Monday, April 11, 2011

Tutorial: Stabilizing Thin Fabric for Buttonholes

I have a tip for you about buttonholes. Or rather, stabilizing thin fabric so that it doesn't get sucked into the depths of your sewing machine while making the buttonhole!

On the garment I'm working on, I chose not to use the recommended interfacing, as I want this to be a very airy, casual summer piece. (No stiffness allowed!) However, it has something like 11 billion buttons with accompanying buttonholes, and I'm using a very lightweight cotton swissdot. On all my practice runs, the fabric got eaten by the machine.

I've heard of some people using tissue paper to stabilize fabrics during sewing, but I didn't have any on-hand (that I was willing to destroy). I did, however, have some fusible hem web. This stuff is very thin but strong and smooth enough to resist being pulled into the machine.

Stabilizing Thin Fabric for Buttonholes

1) Mark the location of the buttonhole with a ballpoint pen fabric marker, something darker that you can see through the hem webbing.

2) Baste stitched two strips of the hem webbing on either side of the fabric. Make sure there is enough room for the buttonhole!

3) Stitch your buttonholes.

Please, no comment on how crooked mine are. This is a tutorial on stabilizing thin fabric, not on making perfectly straight buttonholes. I'm not using my own machine, and the Kenmore buttonholer is driving me bonkers!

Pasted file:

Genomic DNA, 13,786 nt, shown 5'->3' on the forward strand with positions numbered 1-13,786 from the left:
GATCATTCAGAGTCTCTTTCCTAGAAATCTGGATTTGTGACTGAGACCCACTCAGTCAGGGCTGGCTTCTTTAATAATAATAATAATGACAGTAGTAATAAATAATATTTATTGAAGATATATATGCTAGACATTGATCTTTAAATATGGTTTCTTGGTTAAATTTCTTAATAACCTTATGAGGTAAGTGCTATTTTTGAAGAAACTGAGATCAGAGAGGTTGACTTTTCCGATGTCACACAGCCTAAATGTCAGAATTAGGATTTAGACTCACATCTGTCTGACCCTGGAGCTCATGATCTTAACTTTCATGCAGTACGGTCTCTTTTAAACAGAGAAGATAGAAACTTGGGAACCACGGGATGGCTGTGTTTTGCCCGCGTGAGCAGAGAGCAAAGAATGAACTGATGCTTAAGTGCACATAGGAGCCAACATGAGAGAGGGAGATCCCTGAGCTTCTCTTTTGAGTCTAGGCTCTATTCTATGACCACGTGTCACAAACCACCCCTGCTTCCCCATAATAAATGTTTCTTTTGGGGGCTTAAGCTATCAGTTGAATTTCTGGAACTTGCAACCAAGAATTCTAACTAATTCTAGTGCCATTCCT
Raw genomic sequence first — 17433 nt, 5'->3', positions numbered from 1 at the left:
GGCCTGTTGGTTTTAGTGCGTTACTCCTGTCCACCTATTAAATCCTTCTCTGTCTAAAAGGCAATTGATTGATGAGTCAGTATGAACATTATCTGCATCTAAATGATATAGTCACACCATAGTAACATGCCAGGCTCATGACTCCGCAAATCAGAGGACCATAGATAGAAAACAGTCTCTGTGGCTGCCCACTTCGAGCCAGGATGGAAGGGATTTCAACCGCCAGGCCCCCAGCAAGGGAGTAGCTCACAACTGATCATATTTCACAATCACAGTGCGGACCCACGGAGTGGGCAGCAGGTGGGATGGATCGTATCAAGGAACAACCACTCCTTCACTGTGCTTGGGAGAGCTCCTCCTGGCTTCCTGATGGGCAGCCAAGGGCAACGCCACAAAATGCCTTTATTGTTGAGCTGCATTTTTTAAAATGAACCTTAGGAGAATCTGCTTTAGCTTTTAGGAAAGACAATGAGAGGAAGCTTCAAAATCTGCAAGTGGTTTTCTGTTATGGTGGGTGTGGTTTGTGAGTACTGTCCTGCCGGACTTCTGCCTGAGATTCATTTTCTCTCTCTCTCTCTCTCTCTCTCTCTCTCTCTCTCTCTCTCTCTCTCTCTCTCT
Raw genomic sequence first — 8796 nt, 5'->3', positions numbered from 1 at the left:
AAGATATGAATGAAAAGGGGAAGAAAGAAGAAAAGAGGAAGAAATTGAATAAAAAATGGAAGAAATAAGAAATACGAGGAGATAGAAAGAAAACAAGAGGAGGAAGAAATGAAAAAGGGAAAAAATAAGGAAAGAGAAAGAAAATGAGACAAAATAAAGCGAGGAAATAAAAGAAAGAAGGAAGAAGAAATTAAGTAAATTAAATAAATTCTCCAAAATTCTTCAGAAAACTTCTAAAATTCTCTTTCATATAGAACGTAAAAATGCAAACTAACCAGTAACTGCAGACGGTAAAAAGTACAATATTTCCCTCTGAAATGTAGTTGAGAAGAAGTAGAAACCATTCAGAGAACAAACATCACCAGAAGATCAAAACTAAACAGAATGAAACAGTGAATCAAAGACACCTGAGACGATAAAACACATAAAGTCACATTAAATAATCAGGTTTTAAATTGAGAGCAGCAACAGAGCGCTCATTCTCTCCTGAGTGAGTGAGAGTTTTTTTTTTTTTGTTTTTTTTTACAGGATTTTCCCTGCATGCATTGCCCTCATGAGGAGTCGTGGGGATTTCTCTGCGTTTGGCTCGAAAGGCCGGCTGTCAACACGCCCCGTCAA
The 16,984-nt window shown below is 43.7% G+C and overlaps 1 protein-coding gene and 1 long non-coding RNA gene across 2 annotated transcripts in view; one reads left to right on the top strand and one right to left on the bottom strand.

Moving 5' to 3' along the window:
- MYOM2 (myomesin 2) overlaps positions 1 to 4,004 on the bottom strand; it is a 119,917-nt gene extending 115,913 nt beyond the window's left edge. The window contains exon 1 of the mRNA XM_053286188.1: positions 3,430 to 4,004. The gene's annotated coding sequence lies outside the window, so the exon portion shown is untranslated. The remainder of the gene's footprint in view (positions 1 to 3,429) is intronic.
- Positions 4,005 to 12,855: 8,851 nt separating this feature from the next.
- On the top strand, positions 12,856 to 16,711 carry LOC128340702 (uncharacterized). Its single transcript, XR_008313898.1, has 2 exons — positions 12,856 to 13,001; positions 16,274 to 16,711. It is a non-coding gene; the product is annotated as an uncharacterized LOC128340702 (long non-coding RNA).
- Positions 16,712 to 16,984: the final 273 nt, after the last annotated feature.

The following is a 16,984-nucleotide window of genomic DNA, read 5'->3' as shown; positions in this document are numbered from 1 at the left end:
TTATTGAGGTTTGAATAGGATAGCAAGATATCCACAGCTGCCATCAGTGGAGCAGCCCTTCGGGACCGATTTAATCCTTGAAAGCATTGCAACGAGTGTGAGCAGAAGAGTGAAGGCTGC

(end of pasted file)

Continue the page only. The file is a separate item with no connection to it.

4) Pull out the basted stitching and simply tear off the fusible hem web! The stuff I used was very thin, so it tore off very easily.

5) Cut your buttonhole, and c'est finis! A (hopefully) lovely buttonhole without it become dinner to the feed dogs. Or if the buttonholes are wonky like mine because you are incapable of lining them up correctly, find some shiny buttons to distract!

Who knew cutting buttonholes could be so pretty! Perfect focus is perfect, yo.

Now, I know there is a chance that not all of the fusible web has come off, but when I went to iron the buttonholes after this picture was taken, I just put a press cloth on top of it. Any residual stickiness seemed to go away. I imagine this would work just as well with some left over pattern tissue paper, anything thin that would tear away easily.

I hope this was helpful! If not, well, at least it's here for prosperity, right? :)


  1. Great idea! I bet any leftovers fusing would just serve to secure your buttonhole threads, too. :D

  2. Great tip!! I've used regular ol' interfacing, but it was difficult to tear off. Hem webbing would be easier. Can't wait to see your finished product!

  3. Love the tute, and love the fabric you are using. Whatever you are making, I bet it will look great!

  4. Great tutorial. Thanks for sharing this! I'm going to try it.

  5. Thank you so much for this great idea! I think your buttonholes look beautiful.


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